By Maureen Hayden CNHI Statehouse Bureau
The Washington Times-Herald
---- — Statewide 87 percent of the 55,000 teachers evaluated were rated as “Highly Effective” or “Effective.” Just over 2 percent were rated in the “Improvement Necessary” category, and fewer than 0.04 percent were rated as “Ineffective.”
The data released by the state Department of Education include evaluations of teachers, aides, counselors and school principals. It was precipitated by a 2011 law that requires school districts to evaluate licensed staff each year and use the information to determine compensation. The law – which took effect in the 2012-13 school year – aimed to replace teacher pay based on years of service with merit pay based on student achievement.
The first-ever release of this data reveals the challenges in implementing a statewide evaluation program. The 2011 law left school corporations latitude to do the evaluations. It required schools to use student growth data – such as test scores – but the weight given that data varies.
In some districts, student performance on tests accounts for 50 percent of a teacher’s rating, while in others it’s as low as 15 percent, according to DOE staff. Asked about the discrepancy in evaluation models, DOE spokesman Daniel Altman said: “The results are what they are.” He said it was the Legislature that allowed districts to pick their own evaluation metrics.
Locally, only one teacher in Daviess County was lower than the top two categories. The rest, despite earning mixed grades for their schools, were all rated “Highly Effective” or “Effective.”
In Washington, 101 teachers were rated “Effective,” while 39 teachers received the “Highly Effective” rating. The only teacher was rated “Improvement Necessary” was a teacher at Griffith Elementary School. School grades at Washington schools were across the board for the 2012-13 school year, but showed improvement. At Lena Dunn, the most teachers were rated as “Highly Effective,” with 11 but had the lowest school grade of any Daviess County school with a D. The grade was a significant improvement from a year before.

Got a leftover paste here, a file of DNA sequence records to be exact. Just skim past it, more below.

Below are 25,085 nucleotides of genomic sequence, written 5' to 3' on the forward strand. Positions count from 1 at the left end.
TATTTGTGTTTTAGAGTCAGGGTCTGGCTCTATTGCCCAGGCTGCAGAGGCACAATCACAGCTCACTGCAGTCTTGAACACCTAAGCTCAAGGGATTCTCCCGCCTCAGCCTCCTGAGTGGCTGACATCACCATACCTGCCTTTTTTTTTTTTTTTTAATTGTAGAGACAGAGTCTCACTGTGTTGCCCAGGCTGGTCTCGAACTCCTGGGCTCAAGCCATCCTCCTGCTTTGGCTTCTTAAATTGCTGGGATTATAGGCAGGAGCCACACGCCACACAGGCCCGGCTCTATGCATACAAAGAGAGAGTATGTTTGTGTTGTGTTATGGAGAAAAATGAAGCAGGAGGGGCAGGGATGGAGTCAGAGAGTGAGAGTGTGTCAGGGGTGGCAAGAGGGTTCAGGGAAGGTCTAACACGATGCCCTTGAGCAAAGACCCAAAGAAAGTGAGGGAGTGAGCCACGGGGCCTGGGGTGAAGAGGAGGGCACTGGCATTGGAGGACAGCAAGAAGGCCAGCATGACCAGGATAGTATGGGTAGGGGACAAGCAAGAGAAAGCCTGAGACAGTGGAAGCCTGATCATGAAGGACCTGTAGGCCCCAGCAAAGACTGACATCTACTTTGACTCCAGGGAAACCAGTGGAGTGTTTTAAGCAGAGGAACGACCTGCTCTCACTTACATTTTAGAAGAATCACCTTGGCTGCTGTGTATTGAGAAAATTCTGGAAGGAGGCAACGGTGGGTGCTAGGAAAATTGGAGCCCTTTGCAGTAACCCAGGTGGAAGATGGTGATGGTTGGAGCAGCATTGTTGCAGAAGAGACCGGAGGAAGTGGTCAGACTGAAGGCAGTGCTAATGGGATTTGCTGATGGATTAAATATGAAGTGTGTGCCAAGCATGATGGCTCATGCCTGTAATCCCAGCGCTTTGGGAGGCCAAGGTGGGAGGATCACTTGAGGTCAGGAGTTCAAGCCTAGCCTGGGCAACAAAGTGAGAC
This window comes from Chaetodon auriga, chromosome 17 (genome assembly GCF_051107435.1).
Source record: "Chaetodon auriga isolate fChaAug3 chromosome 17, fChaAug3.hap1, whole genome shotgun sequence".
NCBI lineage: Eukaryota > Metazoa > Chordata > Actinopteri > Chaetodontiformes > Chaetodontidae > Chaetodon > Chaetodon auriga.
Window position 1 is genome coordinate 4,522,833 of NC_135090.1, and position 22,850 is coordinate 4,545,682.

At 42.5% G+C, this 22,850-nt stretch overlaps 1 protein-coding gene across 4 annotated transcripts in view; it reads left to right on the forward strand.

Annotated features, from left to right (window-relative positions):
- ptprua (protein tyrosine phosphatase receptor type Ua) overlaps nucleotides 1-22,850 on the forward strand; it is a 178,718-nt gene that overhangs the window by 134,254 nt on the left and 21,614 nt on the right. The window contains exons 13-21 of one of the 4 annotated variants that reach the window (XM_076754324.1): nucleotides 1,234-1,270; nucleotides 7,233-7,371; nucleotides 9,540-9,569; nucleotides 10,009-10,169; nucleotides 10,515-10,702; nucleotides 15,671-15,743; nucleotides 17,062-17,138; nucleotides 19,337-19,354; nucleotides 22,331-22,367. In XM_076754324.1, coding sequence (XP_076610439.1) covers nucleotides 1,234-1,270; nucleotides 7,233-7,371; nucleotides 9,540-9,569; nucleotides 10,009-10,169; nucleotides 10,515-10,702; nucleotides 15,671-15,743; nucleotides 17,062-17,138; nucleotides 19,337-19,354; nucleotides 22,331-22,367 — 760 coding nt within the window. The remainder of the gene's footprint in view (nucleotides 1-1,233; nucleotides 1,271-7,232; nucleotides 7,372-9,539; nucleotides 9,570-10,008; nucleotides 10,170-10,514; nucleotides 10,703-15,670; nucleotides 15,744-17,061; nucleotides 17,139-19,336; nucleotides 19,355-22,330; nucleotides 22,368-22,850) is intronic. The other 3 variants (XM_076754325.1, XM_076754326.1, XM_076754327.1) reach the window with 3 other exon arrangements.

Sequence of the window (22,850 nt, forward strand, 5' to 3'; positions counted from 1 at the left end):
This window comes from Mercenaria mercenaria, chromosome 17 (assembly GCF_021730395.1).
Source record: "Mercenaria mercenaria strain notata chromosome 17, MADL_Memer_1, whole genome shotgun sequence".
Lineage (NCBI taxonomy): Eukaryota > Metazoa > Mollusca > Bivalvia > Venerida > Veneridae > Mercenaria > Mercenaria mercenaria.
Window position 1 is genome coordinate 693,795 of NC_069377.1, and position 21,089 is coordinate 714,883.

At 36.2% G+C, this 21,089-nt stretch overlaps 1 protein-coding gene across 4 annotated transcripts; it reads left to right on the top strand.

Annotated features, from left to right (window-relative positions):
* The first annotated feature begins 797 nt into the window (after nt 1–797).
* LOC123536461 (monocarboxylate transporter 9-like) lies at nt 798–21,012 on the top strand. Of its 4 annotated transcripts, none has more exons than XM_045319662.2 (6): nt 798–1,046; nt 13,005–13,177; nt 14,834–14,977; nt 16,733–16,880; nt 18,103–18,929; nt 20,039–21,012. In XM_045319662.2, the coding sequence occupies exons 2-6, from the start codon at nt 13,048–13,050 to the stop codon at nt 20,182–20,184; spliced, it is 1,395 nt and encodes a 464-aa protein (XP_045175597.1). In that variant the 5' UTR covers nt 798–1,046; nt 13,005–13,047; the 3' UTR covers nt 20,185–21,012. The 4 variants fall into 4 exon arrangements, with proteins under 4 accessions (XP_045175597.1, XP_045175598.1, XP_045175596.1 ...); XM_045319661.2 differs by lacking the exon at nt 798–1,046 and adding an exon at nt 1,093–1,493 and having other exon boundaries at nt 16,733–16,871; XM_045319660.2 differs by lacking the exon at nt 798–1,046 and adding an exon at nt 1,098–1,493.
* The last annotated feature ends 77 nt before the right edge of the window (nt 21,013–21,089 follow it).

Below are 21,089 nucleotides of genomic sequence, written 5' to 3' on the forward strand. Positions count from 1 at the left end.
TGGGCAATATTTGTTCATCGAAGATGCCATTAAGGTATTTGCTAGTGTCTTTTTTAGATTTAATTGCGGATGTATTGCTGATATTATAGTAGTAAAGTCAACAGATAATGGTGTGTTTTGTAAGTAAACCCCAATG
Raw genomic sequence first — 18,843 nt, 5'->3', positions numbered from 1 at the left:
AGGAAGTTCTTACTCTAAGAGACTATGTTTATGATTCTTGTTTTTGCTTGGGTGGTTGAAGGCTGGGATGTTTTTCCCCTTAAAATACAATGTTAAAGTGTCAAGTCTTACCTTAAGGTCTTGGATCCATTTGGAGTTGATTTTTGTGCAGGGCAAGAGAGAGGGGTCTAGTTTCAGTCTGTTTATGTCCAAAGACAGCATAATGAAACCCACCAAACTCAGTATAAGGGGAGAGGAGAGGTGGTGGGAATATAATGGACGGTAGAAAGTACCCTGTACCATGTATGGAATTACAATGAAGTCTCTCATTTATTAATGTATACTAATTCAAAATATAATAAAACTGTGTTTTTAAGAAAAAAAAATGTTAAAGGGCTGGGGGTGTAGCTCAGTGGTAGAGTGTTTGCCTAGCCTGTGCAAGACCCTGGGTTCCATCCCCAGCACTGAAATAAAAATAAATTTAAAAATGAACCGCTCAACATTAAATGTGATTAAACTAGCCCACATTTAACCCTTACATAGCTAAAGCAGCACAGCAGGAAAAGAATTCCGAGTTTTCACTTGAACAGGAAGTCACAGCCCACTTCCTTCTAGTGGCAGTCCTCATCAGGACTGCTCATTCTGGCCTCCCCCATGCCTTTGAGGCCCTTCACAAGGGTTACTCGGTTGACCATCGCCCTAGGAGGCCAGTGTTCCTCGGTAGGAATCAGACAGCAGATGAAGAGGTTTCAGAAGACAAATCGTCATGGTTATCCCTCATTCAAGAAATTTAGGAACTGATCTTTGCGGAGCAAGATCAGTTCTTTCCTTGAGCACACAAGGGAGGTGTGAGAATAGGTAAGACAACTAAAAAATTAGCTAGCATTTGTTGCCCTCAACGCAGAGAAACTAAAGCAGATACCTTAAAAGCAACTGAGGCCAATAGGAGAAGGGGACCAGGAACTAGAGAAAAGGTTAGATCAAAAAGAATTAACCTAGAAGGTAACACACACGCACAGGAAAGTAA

At Barr-Reeve, 12 teachers were in the “Highly Effective” category, while 43 teachers were “Effective.” At North Daviess, only one teacher was rated “Highly Effective,” while the others, 72, were in the “Effective.”
There was a wider range of evaluations in Pike and Martin counties. For the Pike County School Corporation, three teachers were rated “Improvement Necessary,” and a teacher was even rated “Ineffective.” In Shoals, five teachers were rated for improvement and a teacher was given the lowest, “Ineffective,” rating.
Loogootee schools chose not to make their teacher evaluations public.
The state developed an evaluation model for districts, called RISE, which gives significant weight to test scores. Only 115 of nearly 300 districts in Indiana used that model. The rest used other evaluation tools or created their own. About 20 districts failed to report which model they used, DOE officials said.
Indiana Superintendent of Public Instruction Glenda Ritz was a sharp critic of the educator evaluation law when she ran for office in 2012. A Democrat, Ritz defeated incumbent Republican Tony Bennett, who’d championed the idea of a standard, statewide evaluation.
Rep. Bob Behning, R-Noblesville, one of the authors of the 2011 law, said evaluation data demonstrates the need to have a uniform model.
“Allowing for local school districts to make their own determination about what model to use makes it palatable to educators,” Behning said. “But appears to me that results are less reliable.”
Behning noted the results varied widely. In some districts, more than two-thirds of teachers were rated as “Highly Effective,” while other districts rated all teachers simply as “Effective.” Even in schools with low student achievement, few teachers were rated as “Ineffective.”
Behning, a Republican who chairs the House Education Committee, said he’ll encourage legislators to revisit the 2011 educator evaluation law to include more uniform performance metrics.
“We want good teachers to know how much we appreciate their efforts,” Behning said. “We need to recognize quality and reward it.”
Staff Writer Nate Smith contributed to this report